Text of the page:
With three rounds of Wimbledon 2014 out of the way, the narrowing field has taken shape and the majority of players can truly envision themselves with a place in the finals.
We know that top stars like Novak Djokovic and Roger Federer are still mixing it up with lower-ranked foes, once again proving they have the staying power and focus to win big tournaments.
On the other hand, we've seen stars like Venus and Serena Williams falter in the early rounds.
Now that the field has crystallized, let's take a look at some of the top stars' paths to the championship matches.
Novak Djokovic is already through to the quarterfinals, courtesy of a resounding 6-3, 6-4, 7-6 (7-5) over the quickly-fading Jo Wilfried-Tsonga.
Djokovic sees his victory as a confidence boost, as the hulking Tsonga's serve-and-volley style is well-suited to Wimbledon's grass and can often force players into mistakes.
[Tsonga's] a top player and he loves the big stage," Djokovic told reporters. "So to be able to win against him in straight sets on the surface that I feel suits him the most is a great result. I was very happy with [my] consistency today, mental consistency, and variety in my game."
His next opponent, Marin Cilic, is in fine form this tournament. Cilic defeated Jeremy Chardy in straight sets in the round of 16 and has dropped just two sets in the entire tournament.
Djokovic will need to have his return game ready to combat Cilic's blistering serve. The 25-year-old Croat racked up an astonishing 33 aces against Chardy.
If Djokovic can get past Cilic, he will likely face Andy Murray in the semifinals—of course, Murray will have to beat an impressive Grigor Dimitrov to set up that clash.
Djokovic has beaten Murray in 12 of their 20 meetings. It is a slight advantage, but the Scot has something of a home-court advantage at the All England Club and is the defending champion. Dimitrov has beaten Djokovic just once in his career and doesn't have the same level of experience as Murray.
Djokovic would face a challenge from both of these potential foes and may be hoping for a Dimitrov victory to boost his chances of reaching the final.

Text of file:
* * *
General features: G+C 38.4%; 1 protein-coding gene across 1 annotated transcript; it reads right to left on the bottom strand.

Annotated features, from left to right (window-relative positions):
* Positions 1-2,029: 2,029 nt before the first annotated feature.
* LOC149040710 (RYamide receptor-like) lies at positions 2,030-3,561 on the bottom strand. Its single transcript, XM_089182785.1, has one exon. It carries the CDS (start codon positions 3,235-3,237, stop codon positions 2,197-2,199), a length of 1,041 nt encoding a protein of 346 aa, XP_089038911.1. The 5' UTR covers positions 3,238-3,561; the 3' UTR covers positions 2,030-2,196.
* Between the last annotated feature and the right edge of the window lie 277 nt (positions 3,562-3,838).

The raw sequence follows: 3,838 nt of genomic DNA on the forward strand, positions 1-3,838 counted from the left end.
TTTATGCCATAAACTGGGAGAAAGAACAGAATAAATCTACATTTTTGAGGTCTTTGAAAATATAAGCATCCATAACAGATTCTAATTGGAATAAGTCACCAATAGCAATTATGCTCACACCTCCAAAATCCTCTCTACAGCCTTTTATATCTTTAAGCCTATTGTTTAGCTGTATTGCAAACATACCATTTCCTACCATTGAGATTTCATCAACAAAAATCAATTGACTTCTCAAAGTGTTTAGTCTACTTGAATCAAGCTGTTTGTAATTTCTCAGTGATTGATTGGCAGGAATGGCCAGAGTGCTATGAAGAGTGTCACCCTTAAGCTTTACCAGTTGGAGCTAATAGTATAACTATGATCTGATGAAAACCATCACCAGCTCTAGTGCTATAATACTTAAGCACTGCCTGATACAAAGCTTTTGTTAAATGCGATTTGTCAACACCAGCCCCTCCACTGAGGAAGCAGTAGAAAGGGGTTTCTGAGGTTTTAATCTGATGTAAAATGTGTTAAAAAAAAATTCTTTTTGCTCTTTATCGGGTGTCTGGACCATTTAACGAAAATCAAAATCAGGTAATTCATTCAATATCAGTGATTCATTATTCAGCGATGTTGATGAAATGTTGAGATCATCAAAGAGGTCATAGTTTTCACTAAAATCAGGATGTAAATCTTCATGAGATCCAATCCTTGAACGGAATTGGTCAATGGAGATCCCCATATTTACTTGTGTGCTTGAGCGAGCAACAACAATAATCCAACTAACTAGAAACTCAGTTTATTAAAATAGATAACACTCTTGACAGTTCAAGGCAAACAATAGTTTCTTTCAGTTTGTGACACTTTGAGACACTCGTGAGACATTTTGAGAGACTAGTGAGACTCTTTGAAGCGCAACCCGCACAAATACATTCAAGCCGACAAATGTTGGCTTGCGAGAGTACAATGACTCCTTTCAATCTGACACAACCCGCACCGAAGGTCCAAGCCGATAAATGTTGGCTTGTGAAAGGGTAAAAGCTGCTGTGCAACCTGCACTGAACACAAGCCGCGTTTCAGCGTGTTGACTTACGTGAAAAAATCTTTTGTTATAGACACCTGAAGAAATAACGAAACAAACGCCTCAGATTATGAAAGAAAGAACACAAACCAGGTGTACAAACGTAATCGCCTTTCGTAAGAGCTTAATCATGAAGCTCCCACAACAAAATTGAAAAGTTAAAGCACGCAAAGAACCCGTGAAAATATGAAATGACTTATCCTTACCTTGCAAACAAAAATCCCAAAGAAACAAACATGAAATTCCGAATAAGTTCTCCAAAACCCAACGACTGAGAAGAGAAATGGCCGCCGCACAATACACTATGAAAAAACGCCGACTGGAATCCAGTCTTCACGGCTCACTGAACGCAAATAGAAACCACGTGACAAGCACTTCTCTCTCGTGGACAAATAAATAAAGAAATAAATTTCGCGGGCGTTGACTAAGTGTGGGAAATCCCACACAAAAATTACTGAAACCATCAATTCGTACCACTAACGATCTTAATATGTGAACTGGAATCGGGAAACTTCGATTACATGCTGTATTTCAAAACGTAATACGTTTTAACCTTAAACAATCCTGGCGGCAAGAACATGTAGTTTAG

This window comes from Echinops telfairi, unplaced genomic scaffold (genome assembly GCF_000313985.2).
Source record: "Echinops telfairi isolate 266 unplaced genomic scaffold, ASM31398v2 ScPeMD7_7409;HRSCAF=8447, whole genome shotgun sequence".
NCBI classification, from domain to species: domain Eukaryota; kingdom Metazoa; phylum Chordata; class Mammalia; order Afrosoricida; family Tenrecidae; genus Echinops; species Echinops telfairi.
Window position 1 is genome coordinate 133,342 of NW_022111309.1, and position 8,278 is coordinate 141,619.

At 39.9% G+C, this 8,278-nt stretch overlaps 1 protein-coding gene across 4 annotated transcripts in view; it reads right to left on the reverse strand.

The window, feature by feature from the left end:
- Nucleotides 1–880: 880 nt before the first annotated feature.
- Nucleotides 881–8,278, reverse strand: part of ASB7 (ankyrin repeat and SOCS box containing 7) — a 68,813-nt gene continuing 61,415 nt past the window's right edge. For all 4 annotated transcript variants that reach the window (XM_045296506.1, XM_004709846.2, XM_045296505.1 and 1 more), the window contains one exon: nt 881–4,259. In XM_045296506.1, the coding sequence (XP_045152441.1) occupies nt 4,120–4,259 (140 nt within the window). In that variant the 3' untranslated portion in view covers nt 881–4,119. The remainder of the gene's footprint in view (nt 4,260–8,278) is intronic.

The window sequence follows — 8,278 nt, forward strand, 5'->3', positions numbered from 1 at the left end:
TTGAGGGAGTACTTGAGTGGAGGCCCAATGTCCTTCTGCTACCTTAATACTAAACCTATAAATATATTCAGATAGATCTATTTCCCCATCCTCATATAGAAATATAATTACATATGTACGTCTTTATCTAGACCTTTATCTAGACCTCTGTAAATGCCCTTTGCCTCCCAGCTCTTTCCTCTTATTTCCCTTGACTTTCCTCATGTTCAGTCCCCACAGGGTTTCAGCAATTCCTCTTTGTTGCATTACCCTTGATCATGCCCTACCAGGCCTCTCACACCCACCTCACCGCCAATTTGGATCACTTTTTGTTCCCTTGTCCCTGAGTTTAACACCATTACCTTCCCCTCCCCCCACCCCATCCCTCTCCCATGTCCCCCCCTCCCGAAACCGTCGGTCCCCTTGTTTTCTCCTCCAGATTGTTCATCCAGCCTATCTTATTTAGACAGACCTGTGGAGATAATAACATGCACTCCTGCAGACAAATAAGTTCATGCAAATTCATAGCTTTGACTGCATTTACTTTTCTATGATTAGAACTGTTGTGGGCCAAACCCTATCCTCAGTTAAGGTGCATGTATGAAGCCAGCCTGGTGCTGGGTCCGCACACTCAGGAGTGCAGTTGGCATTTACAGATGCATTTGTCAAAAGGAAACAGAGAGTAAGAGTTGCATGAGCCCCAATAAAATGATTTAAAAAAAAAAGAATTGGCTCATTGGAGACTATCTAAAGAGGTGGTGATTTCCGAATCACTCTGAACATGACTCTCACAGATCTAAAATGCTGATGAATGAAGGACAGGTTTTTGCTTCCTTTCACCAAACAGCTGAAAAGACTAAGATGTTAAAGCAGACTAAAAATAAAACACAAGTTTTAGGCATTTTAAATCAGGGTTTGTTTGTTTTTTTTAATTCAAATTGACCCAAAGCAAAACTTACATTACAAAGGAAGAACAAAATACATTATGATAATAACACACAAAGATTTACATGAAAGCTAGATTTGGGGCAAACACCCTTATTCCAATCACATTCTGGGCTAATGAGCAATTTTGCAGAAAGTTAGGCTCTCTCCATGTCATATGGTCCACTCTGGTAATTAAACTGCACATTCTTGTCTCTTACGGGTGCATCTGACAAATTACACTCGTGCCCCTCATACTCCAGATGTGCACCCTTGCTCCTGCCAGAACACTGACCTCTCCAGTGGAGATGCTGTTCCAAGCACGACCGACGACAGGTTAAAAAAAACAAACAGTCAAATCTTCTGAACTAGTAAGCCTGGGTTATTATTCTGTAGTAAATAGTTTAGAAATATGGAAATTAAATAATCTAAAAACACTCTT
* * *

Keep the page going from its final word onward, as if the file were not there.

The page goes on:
Simona Halep's favorable draw continues against unranked Zarina Diyas of Kazakhstan. Diyas has been strong in this tournament so far, but will likely be no match for Halep's aggressive, dominant play.
Halep should be feeling confident, as SI Tennis noted she's not used to playing on the Wimbledon grass once it gets this worn down:
Assuming she obtains a victory over Diyas, Halep could then be looking forward to a match against No. 19 Sabine Lisicki in the quarterfinals.
Lisicki has had an uneven year so far, with just an 8-8 record in singles play. Halep has suffered setbacks of her own in recent tournaments, but she should be confident enough to dispatch Lisicki with relative ease.
Halep's biggest roadblock to a Wimbledon final is of course Maria Sharapova, who would meet her in the semifinals.
Both players would be happy about their chances with the Williams sisters out of the competition. The victor in this potential clash could very well end up the winner of the tournament.
Rafael Nadal still has to get out of the round of 16, so his path is a bit more open-ended than Djokovic's.
Nadal will take on 19-year-old Nick Kyrgios on Tuesday, hoping to avoid a crushing upset. These two have never tangled on a tennis court before, so Nadal won't have an early read on Kyrgios.
Kyrgios has been sensational at Wimbledon this year. He came back from two sets down and saved nine match points to defeat No. 13 Richard Gasquet in the third round of the tournament.
The New York Times' Christopher Clarey saw something extraordinary in Kyrgios during his match against Gasquet:
Beyond Kyrgios, Nadal would face the winner of the Milos Raonic-Kei Nishikori match. Nadal is a combined 12-0 against that tandem. Yes, anything can happen at Wimbledon, but it's fairly safe to say Nadal wouldn't have trouble dispatching either of those two foes.
His likeliest opponent in the semifinals would be his old nemesis, Federer.
Nadal might have trouble on the Wimbledon grass against a smooth operator like Federer, so the Swiss legend is easily his biggest impediment to his first Wimbledon victory since 2010.